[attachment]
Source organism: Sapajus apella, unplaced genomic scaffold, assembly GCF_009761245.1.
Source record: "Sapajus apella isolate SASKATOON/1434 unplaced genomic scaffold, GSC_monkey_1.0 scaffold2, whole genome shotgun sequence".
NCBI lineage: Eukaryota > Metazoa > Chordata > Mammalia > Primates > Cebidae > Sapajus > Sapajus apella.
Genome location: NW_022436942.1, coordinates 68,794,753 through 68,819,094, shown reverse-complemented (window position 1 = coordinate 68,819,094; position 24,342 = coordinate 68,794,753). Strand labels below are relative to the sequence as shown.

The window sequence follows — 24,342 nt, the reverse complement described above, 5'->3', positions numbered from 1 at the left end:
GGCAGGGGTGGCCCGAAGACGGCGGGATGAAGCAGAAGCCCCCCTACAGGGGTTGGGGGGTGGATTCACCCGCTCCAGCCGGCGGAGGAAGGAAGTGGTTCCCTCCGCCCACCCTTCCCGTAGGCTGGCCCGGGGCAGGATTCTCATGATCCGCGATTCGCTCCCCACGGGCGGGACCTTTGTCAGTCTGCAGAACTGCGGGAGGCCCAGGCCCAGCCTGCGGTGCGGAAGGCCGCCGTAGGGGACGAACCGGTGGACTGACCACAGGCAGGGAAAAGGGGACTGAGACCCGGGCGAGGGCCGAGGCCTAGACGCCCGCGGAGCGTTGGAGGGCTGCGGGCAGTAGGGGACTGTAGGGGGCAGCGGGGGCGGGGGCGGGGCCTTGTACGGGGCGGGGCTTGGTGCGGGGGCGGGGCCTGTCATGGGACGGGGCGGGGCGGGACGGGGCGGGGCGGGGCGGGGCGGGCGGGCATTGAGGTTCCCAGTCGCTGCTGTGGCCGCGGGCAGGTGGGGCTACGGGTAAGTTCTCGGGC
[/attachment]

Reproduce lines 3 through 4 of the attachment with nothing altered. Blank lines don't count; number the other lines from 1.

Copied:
NCBI lineage: Eukaryota > Metazoa > Chordata > Mammalia > Primates > Cebidae > Sapajus > Sapajus apella.
Genome location: NW_022436942.1, coordinates 68,794,753 through 68,819,094, shown reverse-complemented (window position 1 = coordinate 68,819,094; position 24,342 = coordinate 68,794,753). Strand labels below are relative to the sequence as shown.